Eight countries sign 'Artemis' agreements to explore the moon

Science

By CAPosts 13 October, 2020 - 06:00pm 57 views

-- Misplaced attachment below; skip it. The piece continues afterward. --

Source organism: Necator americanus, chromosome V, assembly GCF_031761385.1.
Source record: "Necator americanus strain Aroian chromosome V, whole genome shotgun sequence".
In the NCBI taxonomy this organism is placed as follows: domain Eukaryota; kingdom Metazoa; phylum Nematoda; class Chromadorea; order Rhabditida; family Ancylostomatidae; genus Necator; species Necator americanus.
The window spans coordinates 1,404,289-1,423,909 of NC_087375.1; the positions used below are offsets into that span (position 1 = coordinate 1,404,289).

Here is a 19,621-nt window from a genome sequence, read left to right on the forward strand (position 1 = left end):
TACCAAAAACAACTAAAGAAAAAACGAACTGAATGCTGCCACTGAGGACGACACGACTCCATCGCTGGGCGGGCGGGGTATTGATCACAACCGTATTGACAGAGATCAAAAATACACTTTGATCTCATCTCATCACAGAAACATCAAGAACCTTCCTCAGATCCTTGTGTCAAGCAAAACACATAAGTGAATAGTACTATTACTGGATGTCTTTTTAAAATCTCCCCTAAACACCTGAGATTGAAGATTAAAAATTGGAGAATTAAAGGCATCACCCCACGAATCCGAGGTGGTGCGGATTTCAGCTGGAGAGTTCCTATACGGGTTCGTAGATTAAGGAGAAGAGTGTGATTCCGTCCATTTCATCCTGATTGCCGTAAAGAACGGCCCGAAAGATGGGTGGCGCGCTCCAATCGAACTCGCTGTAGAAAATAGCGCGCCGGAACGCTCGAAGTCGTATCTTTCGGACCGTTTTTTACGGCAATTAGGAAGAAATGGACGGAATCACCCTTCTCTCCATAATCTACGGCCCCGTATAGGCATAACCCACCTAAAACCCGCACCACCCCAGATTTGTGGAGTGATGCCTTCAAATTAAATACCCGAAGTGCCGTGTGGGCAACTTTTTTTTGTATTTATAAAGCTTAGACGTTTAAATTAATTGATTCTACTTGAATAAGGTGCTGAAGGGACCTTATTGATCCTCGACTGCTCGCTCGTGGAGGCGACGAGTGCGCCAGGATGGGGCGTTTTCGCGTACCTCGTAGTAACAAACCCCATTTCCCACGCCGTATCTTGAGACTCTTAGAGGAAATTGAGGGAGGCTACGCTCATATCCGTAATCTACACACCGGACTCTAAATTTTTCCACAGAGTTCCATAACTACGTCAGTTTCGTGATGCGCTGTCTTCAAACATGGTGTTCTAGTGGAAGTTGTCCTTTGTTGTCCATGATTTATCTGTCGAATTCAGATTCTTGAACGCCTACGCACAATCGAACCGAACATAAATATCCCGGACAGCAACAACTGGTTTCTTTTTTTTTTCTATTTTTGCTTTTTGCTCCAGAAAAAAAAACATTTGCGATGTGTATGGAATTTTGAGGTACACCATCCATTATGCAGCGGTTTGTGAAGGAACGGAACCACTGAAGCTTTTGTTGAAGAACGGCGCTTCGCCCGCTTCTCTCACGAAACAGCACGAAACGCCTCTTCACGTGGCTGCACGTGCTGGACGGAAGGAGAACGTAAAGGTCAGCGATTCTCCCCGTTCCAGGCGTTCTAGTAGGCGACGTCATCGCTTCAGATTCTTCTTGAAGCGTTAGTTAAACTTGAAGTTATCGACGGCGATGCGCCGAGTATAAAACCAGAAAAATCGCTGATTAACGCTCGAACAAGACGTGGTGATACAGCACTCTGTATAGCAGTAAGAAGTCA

Eight countries have signed an international pact for lunar exploration called the Artemis Accords, NASA announced Tuesday, as the US space agency seeks to set standards for building long-term settlements on the surface of the Earth's satellite. © Provided by La Jornada Panoramic view from the 'Apollo 16' Lunar Module (LM) window taken in orbit during the Revolution 16 mission. Photo taken from www.flickr.com/photos/nasa2explore The agreements, named after NASA's Artemis lunar program, seek to expand existing international space law, establishing "safety zones" that would surround future lunar bases to avoid conflict between the states operating there, while allowing private companies to own the resources they extract. The United States, Australia, Canada, Japan, Luxembourg, Italy, the United Kingdom and the United Arab Emirates signed the bilateral agreements during an annual space conference, following months of negotiations in a U.S. attempt to create allies under its plan to send astronauts back to the Moon in 2024. "What we are trying to do is establish standards of behavior that can be accepted by all nations," NASA Administrator Jim Bridenstine told the media. According to him, the agreements are consistent with a 1967 treaty that indicates that the Moon and other celestial bodies are exempt from national property claims. "We are operationalizing the Outer Space Treaty for the purpose of creating the largest, most inclusive and largest human coalition of space travel in human history," Bridenstine said. The government of Donald Trump and other countries with spaceflight capabilities see the Moon as a strategic asset. It is also valuable for long-term scientific research that could enable future missions to Mars, activities that fall under the regime of international space law, generally considered outdated. In 2019, US Vice President Mike Pence instructed NASA to return humans to the Moon by 2024 - cutting the agency's previous schedule in half - and establish a long-term human presence on the surface. from the satellite. The new Microsoft EdgeGet the latest Microsoft recommended browser